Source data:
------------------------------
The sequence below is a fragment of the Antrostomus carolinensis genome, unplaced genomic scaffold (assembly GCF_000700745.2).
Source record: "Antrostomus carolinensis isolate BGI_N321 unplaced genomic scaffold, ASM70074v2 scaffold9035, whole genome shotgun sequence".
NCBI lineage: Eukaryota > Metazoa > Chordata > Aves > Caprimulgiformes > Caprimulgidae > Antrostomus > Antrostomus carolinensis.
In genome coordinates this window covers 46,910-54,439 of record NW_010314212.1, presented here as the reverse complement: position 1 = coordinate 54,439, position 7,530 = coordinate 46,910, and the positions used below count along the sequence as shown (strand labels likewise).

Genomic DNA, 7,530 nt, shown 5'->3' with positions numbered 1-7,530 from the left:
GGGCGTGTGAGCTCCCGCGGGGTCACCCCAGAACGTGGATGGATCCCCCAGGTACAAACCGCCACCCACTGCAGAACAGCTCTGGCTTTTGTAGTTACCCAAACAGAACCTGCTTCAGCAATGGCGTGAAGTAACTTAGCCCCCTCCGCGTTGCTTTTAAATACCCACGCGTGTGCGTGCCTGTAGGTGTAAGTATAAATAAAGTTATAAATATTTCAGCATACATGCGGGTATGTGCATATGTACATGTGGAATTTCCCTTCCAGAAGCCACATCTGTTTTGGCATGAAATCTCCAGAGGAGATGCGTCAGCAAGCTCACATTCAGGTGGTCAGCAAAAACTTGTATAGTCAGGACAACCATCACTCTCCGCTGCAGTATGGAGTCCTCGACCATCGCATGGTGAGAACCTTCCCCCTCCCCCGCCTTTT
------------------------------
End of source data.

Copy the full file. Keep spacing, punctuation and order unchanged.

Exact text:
The sequence below is a fragment of the Antrostomus carolinensis genome, unplaced genomic scaffold (assembly GCF_000700745.2).
Source record: "Antrostomus carolinensis isolate BGI_N321 unplaced genomic scaffold, ASM70074v2 scaffold9035, whole genome shotgun sequence".
NCBI lineage: Eukaryota > Metazoa > Chordata > Aves > Caprimulgiformes > Caprimulgidae > Antrostomus > Antrostomus carolinensis.
In genome coordinates this window covers 46,910-54,439 of record NW_010314212.1, presented here as the reverse complement: position 1 = coordinate 54,439, position 7,530 = coordinate 46,910, and the positions used below count along the sequence as shown (strand labels likewise).

Genomic DNA, 7,530 nt, shown 5'->3' with positions numbered 1-7,530 from the left:
GGGCGTGTGAGCTCCCGCGGGGTCACCCCAGAACGTGGATGGATCCCCCAGGTACAAACCGCCACCCACTGCAGAACAGCTCTGGCTTTTGTAGTTACCCAAACAGAACCTGCTTCAGCAATGGCGTGAAGTAACTTAGCCCCCTCCGCGTTGCTTTTAAATACCCACGCGTGTGCGTGCCTGTAGGTGTAAGTATAAATAAAGTTATAAATATTTCAGCATACATGCGGGTATGTGCATATGTACATGTGGAATTTCCCTTCCAGAAGCCACATCTGTTTTGGCATGAAATCTCCAGAGGAGATGCGTCAGCAAGCTCACATTCAGGTGGTCAGCAAAAACTTGTATAGTCAGGACAACCATCACTCTCCGCTGCAGTATGGAGTCCTCGACCATCGCATGGTGAGAACCTTCCCCCTCCCCCGCCTTTT